EWU begins process to sell Higher Education Center Building



Staff Reporter

Eastern Washington University moved another step closer to selling its Spokane Higher Education Center (SHEC), something that will impact about 3,500 students each quarter.

Last Friday, the university's board of trustees authorized president Rodolfo Arévalo to proceed with efforts to sell the building in downtown Spokane, which EWU has inhabited since 1983.

EWU has recently increased discussions about the mission and objectives of its Riverpoint campus in Spokane, which it shares with Washington State University's branch campus.

Arévalo told the board he sees Riverpoint as an “urban comprehensive campus” that will specialize in various high-demand programs like business, technology and health sciences. Prospective students have voiced interests about weekend, evening and graduate level classes too, something Arévalo sees fitting into Riverpoint's future.

“My intention is to ask deans to begin to look at curriculum and how we offer programs there,” he said.

The possibility of selling SHEC first surfaced in 2004 when EWU reached an agreement with WSU about co-existing at Riverpoint. While WSU retained ultimate control of the campus under state law, EWU was granted more input into expanding programs and funding new capital facilities projects. The agreement also stated that “EWU commits to dispose of the university's downtown center and appropriately use those capital dollars for the development of an Eastern facility on the Riverpoint campus.”

EWU interim provost Ron Dalla said he recently spoke with WSU-Spokane chancellor Brian Pitcher about moving classes from SHEC to Riverpoint. WSU was receptive to the idea and would donate classroom space, though it probably wouldn't be enough to make up for the 28 classrooms at SHEC. Programs like the integrated student service center, journalism, social work and creative writing would likely relocate to Riverpoint, while others would likely move back to the Cheney campus.

EWU trustee Gordon Budke said officials should be concerned about finding a home for all programs before selling SHEC so that students aren't left out in the cold.

“They should not fear where their classes will be held,” Budke said. “That might be a good message to get out.”

EWU has an agreement with the state regarding the sale of SHEC. The agreement contains a proviso that the university must sell the building by June 30 to keep the profits. That deadline has EWU officials working feverishly to iron out details and find enough replacement space, either in Spokane or Cheney.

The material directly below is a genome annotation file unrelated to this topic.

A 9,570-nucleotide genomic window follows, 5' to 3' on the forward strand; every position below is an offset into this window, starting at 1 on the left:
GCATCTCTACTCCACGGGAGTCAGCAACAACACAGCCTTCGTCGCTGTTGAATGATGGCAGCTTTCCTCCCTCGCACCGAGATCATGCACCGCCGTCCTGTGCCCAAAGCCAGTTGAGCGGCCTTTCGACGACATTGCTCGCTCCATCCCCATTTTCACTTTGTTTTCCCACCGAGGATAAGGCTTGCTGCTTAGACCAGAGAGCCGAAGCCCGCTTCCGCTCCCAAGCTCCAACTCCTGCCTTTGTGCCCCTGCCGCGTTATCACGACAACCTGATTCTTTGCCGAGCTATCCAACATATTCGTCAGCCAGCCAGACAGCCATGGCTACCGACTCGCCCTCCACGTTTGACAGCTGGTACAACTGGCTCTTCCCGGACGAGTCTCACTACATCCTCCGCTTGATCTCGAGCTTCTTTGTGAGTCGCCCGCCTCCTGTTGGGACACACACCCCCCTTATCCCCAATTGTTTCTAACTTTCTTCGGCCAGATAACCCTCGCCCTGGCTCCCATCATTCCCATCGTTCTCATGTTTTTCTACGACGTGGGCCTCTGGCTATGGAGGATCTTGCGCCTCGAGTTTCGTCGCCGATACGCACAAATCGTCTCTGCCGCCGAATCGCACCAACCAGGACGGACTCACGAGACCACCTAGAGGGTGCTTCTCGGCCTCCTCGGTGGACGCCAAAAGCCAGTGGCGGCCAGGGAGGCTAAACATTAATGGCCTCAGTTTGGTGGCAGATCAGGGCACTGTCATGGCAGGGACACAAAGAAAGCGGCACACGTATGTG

“If we don't have the sale complete by June 30, we would want to renew the proviso,” said Mary Voves, EWU vice president for business and finance.

Arévalo said classroom space shouldn't be an issue, but it will be necessary to find office space for staff currently housed at SHEC. Arévalo also discussed the need to create a senior administrative position to manage EWU-Riverpoint, something he sees as a key for launching new programs in Spokane and interacting with the community.

“I concur with your thought to have a senior person at the contact point in Spokane,” Budke told Arévalo.

Arévalo didn't give an exact timeline for when SHEC would officially be put up for sale. He believed a buyer would surface within 45 days, but EWU would like the sale agreement to contain a lease proviso for the first year, easing the transition for faculty or programs that need new space.

“I think everybody at the university has a concern,” trustees chair Paul Tanaka said. We've been dealing with the concept for a while and it's an exciting, important concept for everybody. I think everyone understands the stakes here.”

In other news from the Feb. 23 trustees meeting, Arévalo mentioned that the recent legislative session has brought about a number of chances to speak about budget issues. The day before, he spoke with legislators in Olympia about funding a redesign of Patterson Hall, a $2 million project listed as the No. 2 priority on the university's capital projects summary for 2007-2009.

Arévalo also discussed a recent trip to Washington, D.C., where he visited six embassies. The Saudi Arabian consulate recently signed an agreement with President Bush to bring more students to the United States, and EWU is listed as a high-priority institution in that agreement.

“I think a lot of those students will be seeking admissions to high-demand areas,” Arévalo said.

Neil Pierson can be reached at npierson@cheneyfreepress.com


Reader Comments


Powered by ROAR Online Publication Software from Lions Light Corporation
© Copyright 2017